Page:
I’m not talking about the banks or even the retailers. We all know they will continue to slide. I’m talking about everything else. With no real median wage growth since 1999, and soaring inflation for gas, food and healthcare, it’s obvious consumers have had much less to spend. Not only has that hurt savings rates (including retirement contributions) but it’s also affected consumer spending. So don’t expect things to get better by Fall. In fact, I’m expecting the earnings meltdown to begin for much of the remaining sectors in the S&P 500.
You Can Run But You Can’t Hide
Standard & Poor’s earnings estimates for Q2, Q3, and Q4 of 2008 are -11%, 40%, and 60% respectively. Remember, this the same S&P that rated the mortgage junk AAA. It will also be the same S&P that will end up issuing drastic revisions in earnings once the bottom falls out. But that won’t help investors after the fact. You have to realize what lies ahead and react accordingly. With about 65% of the S&P 500 companies having reported Q2 earnings, the results have not been so bad, with about 70% having beat the 2007 mark. In fact, as the pundits love pointing out, “if you remove the problem child – the financials, S&P earnings have increased by 10%.”
"Regardless of the estimates or hype, a double-digit gain from non-financials is impressive — in any economy," said Howard Silverblatt, S&P's senior index analyst.
Sure it’s impressive when the Fed has been in a printing frenzy. Well guess what? You can’t remove the financials from S&P earnings. With about 92 financials in this index of 500, we are talking about 16.7%. Also consider that earnings were aggressively revised downward so as not to disappoint. More important, how well do you think earnings will be down the road with the heart of the economy – the financial system - collapsing? Add to that soaring inflation and you will soon see earnings collapse as consumers fall flat on their face. Even the correction in oil prices won’t save the ship. Oil would have to fall to $80 or lower and stay low for many months. Even if it did, it would take 6 months to a year before the effects would be seen in the economy.
So how far will oil correct? Well as you may recall, in a previous article, I mentioned the possibility for a 30% to 40% correction in oil when it was around $140 (see “Using Oil to Beat Inflation”). Thus far, my forecasts have not changed except I am now leaning towards the high end of this estimate, placing the correction to around $100. At least in America’s case, that is really the one trillion dollar question.
Could oil correct down to $80? Yes. But I would not expect to stay there for long. Let me give you a run down of the probabilities of support areas for oil over the next 10 months based upon technicals alone. These estimates are subject to change based upon many factors, the least of which includes oil price movements.
But remember this is just a short-term trend. As you can see from the chart, the long term trend remains strongly intact.
Therefore, this correction will present a buying opportunity in the near future.
Consequently, it is due to these huge swings in volatility that I recommend non-active traders to consider investing in oil trusts since they deliver nice double-digit dividends.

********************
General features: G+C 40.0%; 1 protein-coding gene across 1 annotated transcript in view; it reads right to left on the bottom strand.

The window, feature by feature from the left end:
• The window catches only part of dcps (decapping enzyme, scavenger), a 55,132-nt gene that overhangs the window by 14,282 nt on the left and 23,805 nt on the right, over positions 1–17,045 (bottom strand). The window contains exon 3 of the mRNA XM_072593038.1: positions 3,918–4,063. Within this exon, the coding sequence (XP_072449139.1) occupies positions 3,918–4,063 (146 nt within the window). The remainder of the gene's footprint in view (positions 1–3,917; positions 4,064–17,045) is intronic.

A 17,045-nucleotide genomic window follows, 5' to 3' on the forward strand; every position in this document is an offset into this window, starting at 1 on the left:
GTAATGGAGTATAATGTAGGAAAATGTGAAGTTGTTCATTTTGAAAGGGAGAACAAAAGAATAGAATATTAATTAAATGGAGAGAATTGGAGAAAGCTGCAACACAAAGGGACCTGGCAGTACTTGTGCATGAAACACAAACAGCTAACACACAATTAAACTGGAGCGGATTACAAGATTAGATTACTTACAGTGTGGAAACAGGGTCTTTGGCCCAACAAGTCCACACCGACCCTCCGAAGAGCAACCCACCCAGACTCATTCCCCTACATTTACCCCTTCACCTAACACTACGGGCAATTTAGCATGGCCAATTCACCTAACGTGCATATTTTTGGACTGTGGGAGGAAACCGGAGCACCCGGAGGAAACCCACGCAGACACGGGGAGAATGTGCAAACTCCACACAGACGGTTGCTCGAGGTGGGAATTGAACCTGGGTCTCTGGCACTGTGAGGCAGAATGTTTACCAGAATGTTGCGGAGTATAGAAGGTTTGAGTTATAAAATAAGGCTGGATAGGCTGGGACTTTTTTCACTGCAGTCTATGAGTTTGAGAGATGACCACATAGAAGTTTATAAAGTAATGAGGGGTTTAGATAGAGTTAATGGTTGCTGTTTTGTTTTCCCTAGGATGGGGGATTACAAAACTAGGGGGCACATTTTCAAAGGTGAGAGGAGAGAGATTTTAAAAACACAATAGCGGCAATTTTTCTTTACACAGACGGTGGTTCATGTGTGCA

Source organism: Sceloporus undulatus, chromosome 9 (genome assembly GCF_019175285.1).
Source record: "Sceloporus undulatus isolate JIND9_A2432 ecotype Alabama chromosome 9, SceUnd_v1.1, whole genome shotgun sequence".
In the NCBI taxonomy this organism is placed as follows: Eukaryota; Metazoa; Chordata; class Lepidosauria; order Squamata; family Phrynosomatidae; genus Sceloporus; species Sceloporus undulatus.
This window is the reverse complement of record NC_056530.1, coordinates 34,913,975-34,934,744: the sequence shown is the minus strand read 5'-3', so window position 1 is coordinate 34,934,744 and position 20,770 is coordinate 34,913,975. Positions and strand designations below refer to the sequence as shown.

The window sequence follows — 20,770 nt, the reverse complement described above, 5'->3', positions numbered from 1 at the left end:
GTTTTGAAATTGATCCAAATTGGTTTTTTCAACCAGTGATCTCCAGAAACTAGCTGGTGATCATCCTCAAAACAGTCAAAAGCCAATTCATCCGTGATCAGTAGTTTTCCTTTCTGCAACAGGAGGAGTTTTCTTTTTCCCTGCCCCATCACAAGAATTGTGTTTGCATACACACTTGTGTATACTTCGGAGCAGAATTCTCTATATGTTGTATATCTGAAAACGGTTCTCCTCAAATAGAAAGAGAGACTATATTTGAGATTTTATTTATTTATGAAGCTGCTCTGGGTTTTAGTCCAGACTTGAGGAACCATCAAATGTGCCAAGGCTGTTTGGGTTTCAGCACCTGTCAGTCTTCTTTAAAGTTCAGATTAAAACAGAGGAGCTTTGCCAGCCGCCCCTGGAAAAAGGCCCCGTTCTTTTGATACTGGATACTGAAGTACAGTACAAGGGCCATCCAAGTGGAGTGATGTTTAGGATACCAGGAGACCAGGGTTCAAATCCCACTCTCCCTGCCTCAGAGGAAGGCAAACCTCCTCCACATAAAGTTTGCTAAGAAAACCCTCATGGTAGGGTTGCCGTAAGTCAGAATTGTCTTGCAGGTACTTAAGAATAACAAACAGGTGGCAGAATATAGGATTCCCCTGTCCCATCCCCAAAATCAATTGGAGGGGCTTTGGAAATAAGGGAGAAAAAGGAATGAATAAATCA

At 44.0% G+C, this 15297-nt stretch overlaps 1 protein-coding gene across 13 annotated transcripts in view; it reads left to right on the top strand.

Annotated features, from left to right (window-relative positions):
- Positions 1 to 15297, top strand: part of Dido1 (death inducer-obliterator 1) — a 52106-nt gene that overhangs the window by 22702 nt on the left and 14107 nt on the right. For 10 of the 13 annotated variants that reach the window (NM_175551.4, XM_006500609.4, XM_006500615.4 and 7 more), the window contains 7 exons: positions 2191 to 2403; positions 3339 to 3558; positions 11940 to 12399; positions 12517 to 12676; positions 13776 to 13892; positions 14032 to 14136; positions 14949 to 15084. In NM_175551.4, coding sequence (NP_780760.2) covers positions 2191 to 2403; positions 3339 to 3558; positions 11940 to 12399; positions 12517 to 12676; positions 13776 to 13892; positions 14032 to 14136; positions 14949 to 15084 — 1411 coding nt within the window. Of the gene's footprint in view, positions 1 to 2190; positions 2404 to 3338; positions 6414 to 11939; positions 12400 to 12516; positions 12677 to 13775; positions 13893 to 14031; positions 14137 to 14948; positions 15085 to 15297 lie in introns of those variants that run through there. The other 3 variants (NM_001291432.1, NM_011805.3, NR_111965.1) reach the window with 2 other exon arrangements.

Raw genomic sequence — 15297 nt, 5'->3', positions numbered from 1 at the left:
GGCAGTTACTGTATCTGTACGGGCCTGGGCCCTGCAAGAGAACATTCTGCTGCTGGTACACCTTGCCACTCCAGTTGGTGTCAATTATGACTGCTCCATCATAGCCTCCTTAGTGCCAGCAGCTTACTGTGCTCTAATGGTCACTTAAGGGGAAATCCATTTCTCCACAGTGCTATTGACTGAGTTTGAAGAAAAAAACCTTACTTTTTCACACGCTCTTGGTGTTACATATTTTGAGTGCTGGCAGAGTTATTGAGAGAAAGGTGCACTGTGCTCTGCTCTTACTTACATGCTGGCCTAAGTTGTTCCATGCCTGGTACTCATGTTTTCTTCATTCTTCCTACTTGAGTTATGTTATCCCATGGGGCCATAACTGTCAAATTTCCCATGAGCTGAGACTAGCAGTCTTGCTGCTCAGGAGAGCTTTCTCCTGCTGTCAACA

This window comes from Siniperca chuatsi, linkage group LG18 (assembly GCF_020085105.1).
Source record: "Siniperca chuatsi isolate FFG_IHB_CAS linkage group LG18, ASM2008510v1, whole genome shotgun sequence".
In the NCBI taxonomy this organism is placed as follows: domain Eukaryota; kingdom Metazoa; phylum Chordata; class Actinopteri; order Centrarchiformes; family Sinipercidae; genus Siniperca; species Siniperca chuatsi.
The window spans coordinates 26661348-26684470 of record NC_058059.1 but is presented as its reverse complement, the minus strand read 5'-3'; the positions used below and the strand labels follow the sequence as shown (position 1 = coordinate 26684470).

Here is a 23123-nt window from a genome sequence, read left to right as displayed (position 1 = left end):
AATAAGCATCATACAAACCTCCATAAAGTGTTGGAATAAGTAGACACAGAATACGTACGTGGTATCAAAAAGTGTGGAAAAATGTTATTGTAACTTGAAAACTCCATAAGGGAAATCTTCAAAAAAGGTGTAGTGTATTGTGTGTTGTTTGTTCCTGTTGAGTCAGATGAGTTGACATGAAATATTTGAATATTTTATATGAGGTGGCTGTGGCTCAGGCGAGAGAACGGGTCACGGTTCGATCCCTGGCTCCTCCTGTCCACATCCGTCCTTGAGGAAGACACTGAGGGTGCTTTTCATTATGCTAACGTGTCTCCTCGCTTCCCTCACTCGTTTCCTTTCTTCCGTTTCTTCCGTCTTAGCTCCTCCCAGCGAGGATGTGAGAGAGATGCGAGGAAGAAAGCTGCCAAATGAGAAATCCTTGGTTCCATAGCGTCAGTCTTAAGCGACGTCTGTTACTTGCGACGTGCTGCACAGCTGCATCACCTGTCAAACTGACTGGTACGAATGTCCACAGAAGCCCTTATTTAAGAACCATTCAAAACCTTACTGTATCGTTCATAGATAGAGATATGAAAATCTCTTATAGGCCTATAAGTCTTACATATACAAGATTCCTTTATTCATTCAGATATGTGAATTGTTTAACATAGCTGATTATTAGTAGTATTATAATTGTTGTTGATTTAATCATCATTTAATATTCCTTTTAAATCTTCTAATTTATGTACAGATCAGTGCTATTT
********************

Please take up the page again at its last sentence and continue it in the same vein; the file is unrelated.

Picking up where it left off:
Distance Yourself from the Herd
Please do not forget that Washington through its rebate checks, and the Fed through its endless printing of money, have made their most desperate attempts to delay a recession. While they have failed in my opinion, the real severity is coming soon. Make no mistake about it, S&P earning estimates for Q4 won’t even come close to estimates. By the time Washington reports the required (and laughable) “two consecutive quarters of negative GDP” it uses to officially acknowledge a recession, it will be too late for investors who followed this herd mentality.
Continued problems in the credit markets combined inflation will create a drag on earnings. This will accelerate corporate bankruptcies by late 2008, only to soar thereafter. Perhaps the only force that will help earnings will also be the force that ultimately takes them down - inflation. You can’t inflate your way out of a recession, nor can you consume your way out of one either. And Washington is about to learn this first hand.
Sure, it’s possible that we will see the market rally over the next couple of months. If so, you would be wise to sell. More aggressive traders might consider shorting it entirely once it tops out based on the 1-year resistance trend line. It’s also possible that the Dow will break down below the 10,731 lows it made a couple of weeks ago. Only time will tell. It all depends on when the consumers fall and companies start to revise downward. Throughout this difficult period, you would be wise to keep in mind where the slope of the DJIA lies. Eventually, the Dow will follow this slope. It’s just that simple. Don’t try to make it more difficult than it really is.
Now that you know the other side of the picture, you should be better positioned to navigate the market through 2008. As I have been advising for several months, you should sell on rallies and only buy after sell-offs if you’re a really good trader because the market is trending downward. The few investors who had the luck or insight to liquidate their portfolios many months ago might be better off waiting for more clarity.
The correction in oil will most likely continue, but that will represent a buying opportunity. I will continue to buy more oil and healthcare. Everything else in the U.S. market is a lost cause for now.